At 1,629 metres above sea level, Mount Marcy (Tewawe’éstha) erupts over the treeline to proudly assert itself as the pinnacle of the Adirondack Mountain landscape. Beneath its rounded peak lies over 3,000 kilometres of rugged hiking trails, 3,000 lakes and almost 50,000 kilometres of rivers and streams that make up the Adirondack Park, the largest protected natural area in the contiguous United States. Forty-five other High Peaks (mountains above 1,219 metres) add to the vast wilderness area, making it a hiker’s paradise in the northeast.
Situated in New York State just south of both the Ontario and Quebec border, the park is approximately 3.5 times the size of Algonquin Park, comprising of wilderness areas, private land and towns nestled between the trees. Within an approximate two-hour drive of several Canadian towns and cities, the Adirondacks are a hot spot for Canadian tourism.
Every year, Canadian tourists share a sizable contribution to the 7-12 million people who visit the park. Rising above it all is the aforementioned Mount Marcy, the closest mountain above 1,600 metres to every Canadian living between Sault St. Marie, Ontario and Montreal, Quebec, making it a worthy trek for Canadians seeking an alpine adventure.
On weekends long and short, the influx of Canadians is dominant in the ‘Dacks. Subjectively speaking from experience, you’re just as likely to hear people conversing in French on the trails as you are in English. Whether camping, climbing, hiking or staying at the Keene Farm as a member of the Montreal section of the Alpine Club of Canada, you’re almost certain to run into other Canadians.
Three years ago, I took my then girlfriend, now fiancé, to the Adirondack Mountains for our first trip together. I was fresh off a summer hiking through the alps highlighted by a two-day climb to the summit of Mont Blanc, the highest point in the alps at 4,810 metres above sea level. I wanted to experience the awe-inspiring rush of energy that comes from standing atop an entire mountain range once again, and this time share it. But when we got to the Adirondacks in May of 2019, we opted for the shorter hike to the summit of Algonquin Peak. There’s always next year, right?
Vegetation along the trail from the High Peaks Information Center to Marcy Dam | Mitch Bowmile
Covid restrictions held us back from visiting in both 2020 and 2021, but this year we were ready to finally return and trek to the top of the ‘Dacks. Getting in late Thursday night, we checked into a motel in Saranac Lake where the clerk at the front desk, recognizing we were from Canada, graciously welcomed us back to the States.
After an early morning rise, quick breakfast and coffee, we started on the short drive towards the trailhead that would take us onwards into the mountains. First stopping at the High Peaks Information Center to rent a bear barrel (required for anyone camping in the High Peaks region), we parked the car and took off on the 3.4-kilometre trail towards Marcy Dam.
I’m always fond of that moment when you start your trip. You look back and can no longer see the trailhead. The forest in front of you begins to thicken as you press on. Flowers, pockets of sunlight finding a way through the dense canopy and the many smells of the forest make their presence known. In the Adirondacks, you’re greeted by the emergence of High Peaks coming into view as you trek deeper into the forest en route to Marcy Dam.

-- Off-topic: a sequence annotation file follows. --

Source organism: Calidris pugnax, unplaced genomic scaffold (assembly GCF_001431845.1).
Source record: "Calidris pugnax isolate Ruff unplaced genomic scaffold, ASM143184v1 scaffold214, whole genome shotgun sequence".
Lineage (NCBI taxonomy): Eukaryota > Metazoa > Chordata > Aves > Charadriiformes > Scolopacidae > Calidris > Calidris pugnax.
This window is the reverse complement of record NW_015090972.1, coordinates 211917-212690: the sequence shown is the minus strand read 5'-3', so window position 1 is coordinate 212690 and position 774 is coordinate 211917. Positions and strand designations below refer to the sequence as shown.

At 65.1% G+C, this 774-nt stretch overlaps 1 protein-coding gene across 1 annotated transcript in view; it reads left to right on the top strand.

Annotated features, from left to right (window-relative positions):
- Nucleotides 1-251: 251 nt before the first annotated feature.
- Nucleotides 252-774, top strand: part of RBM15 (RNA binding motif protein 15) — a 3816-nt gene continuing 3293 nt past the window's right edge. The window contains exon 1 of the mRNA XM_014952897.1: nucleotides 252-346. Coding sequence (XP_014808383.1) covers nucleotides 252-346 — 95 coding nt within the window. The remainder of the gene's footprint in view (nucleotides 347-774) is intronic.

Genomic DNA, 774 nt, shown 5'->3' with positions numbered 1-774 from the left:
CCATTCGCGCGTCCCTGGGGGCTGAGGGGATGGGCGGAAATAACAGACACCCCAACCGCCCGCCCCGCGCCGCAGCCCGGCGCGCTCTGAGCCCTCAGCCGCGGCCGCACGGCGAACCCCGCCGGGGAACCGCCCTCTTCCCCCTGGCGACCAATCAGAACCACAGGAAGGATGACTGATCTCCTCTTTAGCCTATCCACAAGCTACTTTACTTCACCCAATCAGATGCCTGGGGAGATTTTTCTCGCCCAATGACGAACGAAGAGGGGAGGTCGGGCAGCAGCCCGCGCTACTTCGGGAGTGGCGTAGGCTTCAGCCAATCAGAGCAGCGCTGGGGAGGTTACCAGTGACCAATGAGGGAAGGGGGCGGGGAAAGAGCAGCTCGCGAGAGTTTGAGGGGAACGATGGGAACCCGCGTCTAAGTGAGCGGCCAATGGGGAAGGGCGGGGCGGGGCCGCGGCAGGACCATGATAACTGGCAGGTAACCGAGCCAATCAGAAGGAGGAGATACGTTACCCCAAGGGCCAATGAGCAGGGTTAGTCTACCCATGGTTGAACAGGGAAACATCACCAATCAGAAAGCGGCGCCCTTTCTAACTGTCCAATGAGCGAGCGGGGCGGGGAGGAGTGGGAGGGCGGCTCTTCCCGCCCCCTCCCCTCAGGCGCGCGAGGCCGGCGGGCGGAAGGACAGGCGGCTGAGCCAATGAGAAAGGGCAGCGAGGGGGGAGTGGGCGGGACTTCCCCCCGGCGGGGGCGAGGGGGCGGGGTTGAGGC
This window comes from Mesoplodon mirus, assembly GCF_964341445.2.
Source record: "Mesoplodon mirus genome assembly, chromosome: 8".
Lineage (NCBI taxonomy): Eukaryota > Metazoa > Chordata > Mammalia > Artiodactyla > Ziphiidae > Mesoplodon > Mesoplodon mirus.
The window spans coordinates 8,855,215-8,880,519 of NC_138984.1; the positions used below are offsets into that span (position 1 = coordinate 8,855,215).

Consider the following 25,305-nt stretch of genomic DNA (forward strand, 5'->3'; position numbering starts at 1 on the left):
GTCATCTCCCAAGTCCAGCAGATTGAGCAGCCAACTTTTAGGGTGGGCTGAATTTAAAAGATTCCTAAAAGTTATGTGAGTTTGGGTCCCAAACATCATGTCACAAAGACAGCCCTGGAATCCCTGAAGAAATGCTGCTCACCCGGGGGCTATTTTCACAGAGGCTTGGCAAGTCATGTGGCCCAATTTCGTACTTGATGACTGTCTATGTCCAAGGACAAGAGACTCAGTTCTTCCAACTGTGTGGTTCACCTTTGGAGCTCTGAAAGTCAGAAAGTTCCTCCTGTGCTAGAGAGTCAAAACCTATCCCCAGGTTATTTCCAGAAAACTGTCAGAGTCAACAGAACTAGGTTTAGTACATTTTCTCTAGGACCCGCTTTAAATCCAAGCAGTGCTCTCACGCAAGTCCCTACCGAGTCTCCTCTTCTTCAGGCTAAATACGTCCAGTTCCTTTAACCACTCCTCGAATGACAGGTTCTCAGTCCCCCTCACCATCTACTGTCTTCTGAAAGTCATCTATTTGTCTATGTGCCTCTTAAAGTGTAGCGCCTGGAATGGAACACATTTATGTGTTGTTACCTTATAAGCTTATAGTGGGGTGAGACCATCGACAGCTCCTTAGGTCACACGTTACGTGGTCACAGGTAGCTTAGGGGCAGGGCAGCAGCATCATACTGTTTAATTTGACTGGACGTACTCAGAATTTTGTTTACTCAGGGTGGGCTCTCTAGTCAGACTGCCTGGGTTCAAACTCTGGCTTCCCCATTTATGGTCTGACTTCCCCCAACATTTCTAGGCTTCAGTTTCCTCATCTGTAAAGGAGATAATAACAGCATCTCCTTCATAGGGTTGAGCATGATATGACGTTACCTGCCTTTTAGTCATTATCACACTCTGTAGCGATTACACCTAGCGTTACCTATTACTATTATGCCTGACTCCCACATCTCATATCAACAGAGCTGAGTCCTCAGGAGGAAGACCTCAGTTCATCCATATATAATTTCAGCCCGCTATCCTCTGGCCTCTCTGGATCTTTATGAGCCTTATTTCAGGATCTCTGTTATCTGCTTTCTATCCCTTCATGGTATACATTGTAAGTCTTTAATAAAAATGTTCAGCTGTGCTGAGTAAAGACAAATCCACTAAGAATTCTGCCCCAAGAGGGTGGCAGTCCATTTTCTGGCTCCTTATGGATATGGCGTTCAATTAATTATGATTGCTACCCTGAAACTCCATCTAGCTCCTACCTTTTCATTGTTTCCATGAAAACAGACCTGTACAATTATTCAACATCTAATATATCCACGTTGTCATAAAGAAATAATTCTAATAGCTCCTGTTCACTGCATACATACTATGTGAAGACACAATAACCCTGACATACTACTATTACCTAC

Once used to control water on the Marcy Brook, the dam was removed by the New York State Department of Environmental Conservation in 2014. The land adjacent to the remains of the dam features several lean-tos (semi-exposed log structures where hikers can set up camp for the night without a tent) and backcountry campsites.
Opting for a campsite, we happily ditched our gear and set up camp for our return from Mount Marcy.
If you plan to camp for a few nights and bag High Peaks, Marcy Dam is the perfect spot to call home. From here you can reach a seemingly endless combination of the 46 peaks by taking one trail towards Algonquin, Wright and Iroquois, or another towards Phelps, Tabletop and, of course, Mount Marcy. For long days on the trail or to thru-hike the High Peaks region, you could tag Skylight, Marshall, Colden and Haystack. By completing any combination of hikes, you’ll be treated to stunning views of the highest peaks in the ‘Dacks.
The start of the trail towards Mount Marcy follows Phelps Brook, a beautiful flow of meltwater heading down from Phelps Mountain towards lower ground. The elevation drop causes spectacular displays of falls and shoots as the spring melt roars past the rocky and rooted trail.
In the spring, the Adirondack Mountains come to life. The water is high from the melting snow in the alpine and the vegetation is blooming. Luckily for us, the black flies weren’t out yet, meaning we got to enjoy this pristine mountain landscape without constantly swatting at the low hum of the flies.
The trail crosses the brook twice, once by forcing you to step across a series of rocks that barely break the surface when the water’s high, and once across a well-built bridge. After following the trail for some time, we passed the turnoff to summit Phelps Mountain followed by the one for Tabletop Mountain. Suddenly an opening in the trail announced itself with sunlight and the calming sound of flowing water. As we got closer, another brook was revealed, this time flowing down from the summit of Mount Marcy.
The sun was shining down on the rocky shoreline marking the perfect place to take our first stop for some delicious trail mix, sour keys and corn nuts: the snack of champions and budget hikers. From here, you can head towards the Indian Falls viewpoint. Not realizing how short the detour was, we decided to consider visiting it on the way down from Mount Marcy when we’d have a better gauge on timing and energy levels.